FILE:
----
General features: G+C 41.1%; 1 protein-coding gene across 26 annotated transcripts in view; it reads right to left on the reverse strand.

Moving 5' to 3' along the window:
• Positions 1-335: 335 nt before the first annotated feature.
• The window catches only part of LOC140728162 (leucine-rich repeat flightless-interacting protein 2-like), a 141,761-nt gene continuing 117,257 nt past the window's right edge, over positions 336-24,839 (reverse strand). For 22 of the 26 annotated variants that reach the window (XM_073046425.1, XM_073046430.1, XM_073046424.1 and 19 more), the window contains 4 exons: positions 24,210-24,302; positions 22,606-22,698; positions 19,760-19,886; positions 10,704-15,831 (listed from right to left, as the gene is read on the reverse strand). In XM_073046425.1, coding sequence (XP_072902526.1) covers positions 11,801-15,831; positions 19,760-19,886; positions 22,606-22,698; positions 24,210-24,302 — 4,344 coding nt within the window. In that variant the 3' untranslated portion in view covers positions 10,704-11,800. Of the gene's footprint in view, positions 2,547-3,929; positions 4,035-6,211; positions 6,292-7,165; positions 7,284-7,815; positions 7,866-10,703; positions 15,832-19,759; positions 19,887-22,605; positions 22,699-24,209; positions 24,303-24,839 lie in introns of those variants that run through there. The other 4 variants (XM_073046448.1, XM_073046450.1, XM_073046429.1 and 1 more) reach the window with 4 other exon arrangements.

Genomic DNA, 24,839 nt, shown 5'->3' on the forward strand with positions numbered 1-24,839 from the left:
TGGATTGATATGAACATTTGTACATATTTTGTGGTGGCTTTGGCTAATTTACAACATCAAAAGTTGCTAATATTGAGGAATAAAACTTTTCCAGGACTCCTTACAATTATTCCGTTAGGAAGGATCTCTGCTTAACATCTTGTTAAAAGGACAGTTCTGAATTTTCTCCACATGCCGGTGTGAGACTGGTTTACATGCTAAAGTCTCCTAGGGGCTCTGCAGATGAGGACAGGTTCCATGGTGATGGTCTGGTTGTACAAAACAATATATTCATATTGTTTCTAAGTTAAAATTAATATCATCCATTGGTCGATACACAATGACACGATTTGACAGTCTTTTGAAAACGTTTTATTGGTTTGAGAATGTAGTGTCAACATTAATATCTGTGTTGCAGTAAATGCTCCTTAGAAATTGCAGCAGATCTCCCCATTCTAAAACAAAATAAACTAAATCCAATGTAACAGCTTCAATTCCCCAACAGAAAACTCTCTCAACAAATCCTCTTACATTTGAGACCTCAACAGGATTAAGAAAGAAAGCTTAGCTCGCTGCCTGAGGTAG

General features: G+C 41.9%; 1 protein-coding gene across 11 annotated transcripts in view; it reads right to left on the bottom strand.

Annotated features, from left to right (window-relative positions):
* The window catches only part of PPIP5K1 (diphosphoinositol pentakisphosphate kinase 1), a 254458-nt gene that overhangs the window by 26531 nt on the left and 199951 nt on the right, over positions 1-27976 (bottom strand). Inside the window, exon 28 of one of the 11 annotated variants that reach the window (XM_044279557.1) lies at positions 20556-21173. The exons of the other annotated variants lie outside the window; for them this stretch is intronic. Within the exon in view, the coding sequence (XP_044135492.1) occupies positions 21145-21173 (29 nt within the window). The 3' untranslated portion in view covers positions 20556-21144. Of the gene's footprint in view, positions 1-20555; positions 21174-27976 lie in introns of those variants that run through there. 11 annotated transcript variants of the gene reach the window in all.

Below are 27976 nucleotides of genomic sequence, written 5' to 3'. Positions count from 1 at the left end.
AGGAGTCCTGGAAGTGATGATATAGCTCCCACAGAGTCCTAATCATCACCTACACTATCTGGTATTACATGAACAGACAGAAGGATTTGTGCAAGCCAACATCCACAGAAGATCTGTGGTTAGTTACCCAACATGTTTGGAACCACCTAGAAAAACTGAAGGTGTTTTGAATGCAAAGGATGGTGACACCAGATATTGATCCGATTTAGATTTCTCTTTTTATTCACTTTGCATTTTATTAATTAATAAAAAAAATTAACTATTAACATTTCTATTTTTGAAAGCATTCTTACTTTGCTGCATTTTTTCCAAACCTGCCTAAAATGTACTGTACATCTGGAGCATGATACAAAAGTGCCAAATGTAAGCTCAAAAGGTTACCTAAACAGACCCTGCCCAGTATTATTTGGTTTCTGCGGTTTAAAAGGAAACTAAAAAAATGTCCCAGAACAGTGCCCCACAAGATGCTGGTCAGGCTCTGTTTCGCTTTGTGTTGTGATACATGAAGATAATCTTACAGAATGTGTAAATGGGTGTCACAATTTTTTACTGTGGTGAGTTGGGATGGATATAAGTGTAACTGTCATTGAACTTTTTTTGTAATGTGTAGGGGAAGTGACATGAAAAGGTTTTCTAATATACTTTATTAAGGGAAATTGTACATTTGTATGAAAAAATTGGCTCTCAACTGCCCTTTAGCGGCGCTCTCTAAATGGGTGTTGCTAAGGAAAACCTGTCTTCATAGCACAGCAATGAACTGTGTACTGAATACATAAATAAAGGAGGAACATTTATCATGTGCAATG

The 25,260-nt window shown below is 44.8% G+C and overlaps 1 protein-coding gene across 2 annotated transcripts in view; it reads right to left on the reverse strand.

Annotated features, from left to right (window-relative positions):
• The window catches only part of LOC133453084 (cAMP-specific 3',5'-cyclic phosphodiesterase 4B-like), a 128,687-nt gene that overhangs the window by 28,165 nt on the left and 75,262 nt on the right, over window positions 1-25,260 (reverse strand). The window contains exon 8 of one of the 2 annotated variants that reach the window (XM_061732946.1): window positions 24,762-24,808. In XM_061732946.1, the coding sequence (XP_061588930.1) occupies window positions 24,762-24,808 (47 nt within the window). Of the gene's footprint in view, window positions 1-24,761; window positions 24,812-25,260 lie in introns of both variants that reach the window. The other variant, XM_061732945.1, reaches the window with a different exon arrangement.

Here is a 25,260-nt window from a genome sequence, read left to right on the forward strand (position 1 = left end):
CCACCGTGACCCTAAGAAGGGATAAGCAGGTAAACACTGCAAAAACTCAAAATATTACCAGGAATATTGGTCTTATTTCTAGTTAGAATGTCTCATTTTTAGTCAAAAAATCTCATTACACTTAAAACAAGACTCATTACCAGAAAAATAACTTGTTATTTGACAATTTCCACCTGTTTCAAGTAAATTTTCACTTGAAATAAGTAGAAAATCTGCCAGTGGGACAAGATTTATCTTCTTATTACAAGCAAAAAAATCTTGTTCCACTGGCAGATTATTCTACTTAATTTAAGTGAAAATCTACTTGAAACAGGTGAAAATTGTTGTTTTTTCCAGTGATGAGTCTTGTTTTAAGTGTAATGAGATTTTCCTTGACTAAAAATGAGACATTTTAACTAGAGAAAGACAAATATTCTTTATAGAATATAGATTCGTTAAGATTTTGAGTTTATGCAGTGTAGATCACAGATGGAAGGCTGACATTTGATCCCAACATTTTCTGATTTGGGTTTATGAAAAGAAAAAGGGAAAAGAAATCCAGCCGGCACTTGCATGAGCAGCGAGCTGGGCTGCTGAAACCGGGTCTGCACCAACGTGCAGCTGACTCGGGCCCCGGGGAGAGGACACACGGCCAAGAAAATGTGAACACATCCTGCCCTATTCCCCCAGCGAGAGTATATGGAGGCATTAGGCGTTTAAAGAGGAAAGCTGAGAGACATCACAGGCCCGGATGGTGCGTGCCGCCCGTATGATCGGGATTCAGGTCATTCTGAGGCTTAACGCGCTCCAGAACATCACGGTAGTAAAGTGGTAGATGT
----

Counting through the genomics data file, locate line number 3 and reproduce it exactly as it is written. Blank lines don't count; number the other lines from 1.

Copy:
• Positions 1-335: 335 nt before the first annotated feature.